Before it was light beer, it was "small beer." A popular drink in late-medieval Europe and colonial America, small beer was necessary for certain civilizations to grow. In the days before Brita filters, beer staved off disease and dehydration by packing just enough alcohol to kill off pathogens found in drinking water. Kids drank it. George Washington brewed it. Ben Franklin guzzled it for breakfast. Populations grew. Later, during Prohibition, some breweries stayed afloat by selling a similar concoction—"near beers" or malt beverages that contained less than 0.5 percent alcohol, often described as "light." But it wasn't until 1967 that Joseph L. Owades, a biochemist for Rheingold Breweries in Brooklyn, produced a variation that would change the fate of the drink and make him the "Father of Light Beer." His invention: Gablinger's Diet Beer.

Owades's drink hoped to reverse a trend he'd noticed—people had stopped drinking beer to avoid gaining weight. To reduce the brew's calorie count, Owades employed an enzyme that broke down starches found in malt, leaving behind fewer carbohydrates. While Gablinger's Diet Beer was ahead of its time, Rheingold's marketing was not. The beer company pushed Gablinger's as a healthier alternative to traditional beer. But the poorly conceived ads featuring "a man with the girth of a sumo wrestler" devouring a plate of spaghetti, then washing it down with a diet beer, didn't appeal to the weight-conscious women it supposedly targeted. The beverage flopped.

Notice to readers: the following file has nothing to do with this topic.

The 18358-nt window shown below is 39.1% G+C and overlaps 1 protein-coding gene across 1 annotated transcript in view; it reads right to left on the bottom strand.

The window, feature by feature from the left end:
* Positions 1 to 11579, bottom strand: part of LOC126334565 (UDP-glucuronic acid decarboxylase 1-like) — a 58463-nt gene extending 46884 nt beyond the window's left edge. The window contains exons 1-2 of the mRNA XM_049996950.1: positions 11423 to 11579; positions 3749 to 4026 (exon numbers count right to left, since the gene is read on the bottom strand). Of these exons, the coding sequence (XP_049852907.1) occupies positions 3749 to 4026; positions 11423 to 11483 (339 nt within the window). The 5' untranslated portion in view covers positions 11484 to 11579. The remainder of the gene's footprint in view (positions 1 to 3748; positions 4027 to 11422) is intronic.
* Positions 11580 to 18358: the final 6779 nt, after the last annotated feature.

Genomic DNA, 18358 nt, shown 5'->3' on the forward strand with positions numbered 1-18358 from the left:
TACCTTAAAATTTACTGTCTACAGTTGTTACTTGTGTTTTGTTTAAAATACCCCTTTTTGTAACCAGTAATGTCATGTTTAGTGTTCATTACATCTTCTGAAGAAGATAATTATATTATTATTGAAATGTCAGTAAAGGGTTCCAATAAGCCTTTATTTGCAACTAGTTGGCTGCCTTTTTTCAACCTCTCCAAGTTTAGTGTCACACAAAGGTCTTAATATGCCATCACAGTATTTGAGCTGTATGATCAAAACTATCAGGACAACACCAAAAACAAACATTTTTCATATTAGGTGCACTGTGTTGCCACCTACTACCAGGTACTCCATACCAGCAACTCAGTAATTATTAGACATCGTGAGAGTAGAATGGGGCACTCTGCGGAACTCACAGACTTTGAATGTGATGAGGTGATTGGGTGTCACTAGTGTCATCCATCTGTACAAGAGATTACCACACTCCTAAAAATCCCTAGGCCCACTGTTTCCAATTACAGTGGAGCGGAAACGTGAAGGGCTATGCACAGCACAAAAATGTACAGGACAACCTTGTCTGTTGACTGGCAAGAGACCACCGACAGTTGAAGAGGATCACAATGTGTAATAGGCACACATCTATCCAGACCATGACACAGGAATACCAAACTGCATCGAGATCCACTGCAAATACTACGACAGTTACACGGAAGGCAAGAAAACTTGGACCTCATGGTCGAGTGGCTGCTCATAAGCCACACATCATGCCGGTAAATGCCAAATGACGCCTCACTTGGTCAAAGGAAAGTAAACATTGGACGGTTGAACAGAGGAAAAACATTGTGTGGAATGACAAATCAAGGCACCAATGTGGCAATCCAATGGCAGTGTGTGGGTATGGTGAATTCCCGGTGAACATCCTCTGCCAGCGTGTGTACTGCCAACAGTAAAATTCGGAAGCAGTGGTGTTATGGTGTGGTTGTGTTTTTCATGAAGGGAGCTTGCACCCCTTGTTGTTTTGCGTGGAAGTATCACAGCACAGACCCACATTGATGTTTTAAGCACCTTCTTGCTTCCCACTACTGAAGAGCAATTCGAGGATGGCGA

With Rheingold's consent, Owades gave his recipe to Chicago's Meister Brau brewery, which released the equally unsuccessful Meister Brau Lite. But when Miller Brewing Company acquired Meister Brau in the early '70s, it sensed an opportunity. Miller tweaked the formula and repackaged the brand as "Lite Beer from Miller." The timing was fortuitous. Miller Lite, as it became known, debuted just in time to catch a new wave of "healthier" products, including diet soda and low-tar cigarettes.

To make a greater dent in the market, Miller would need to appeal to men. Backslapping pro-football heroes like Bubba Smith, John Madden, and Dick Butkus were recruited to shill for the brand. But the true stroke of genius was the "Tastes great! Less filling!" commercial featuring the New York Yankees' George Steinbrenner and Billy Martin. The ad managed to stress both flavor and lightness, suggesting that Miller Lite wasn't meant for weight loss, but instead to be consumed in large quantities.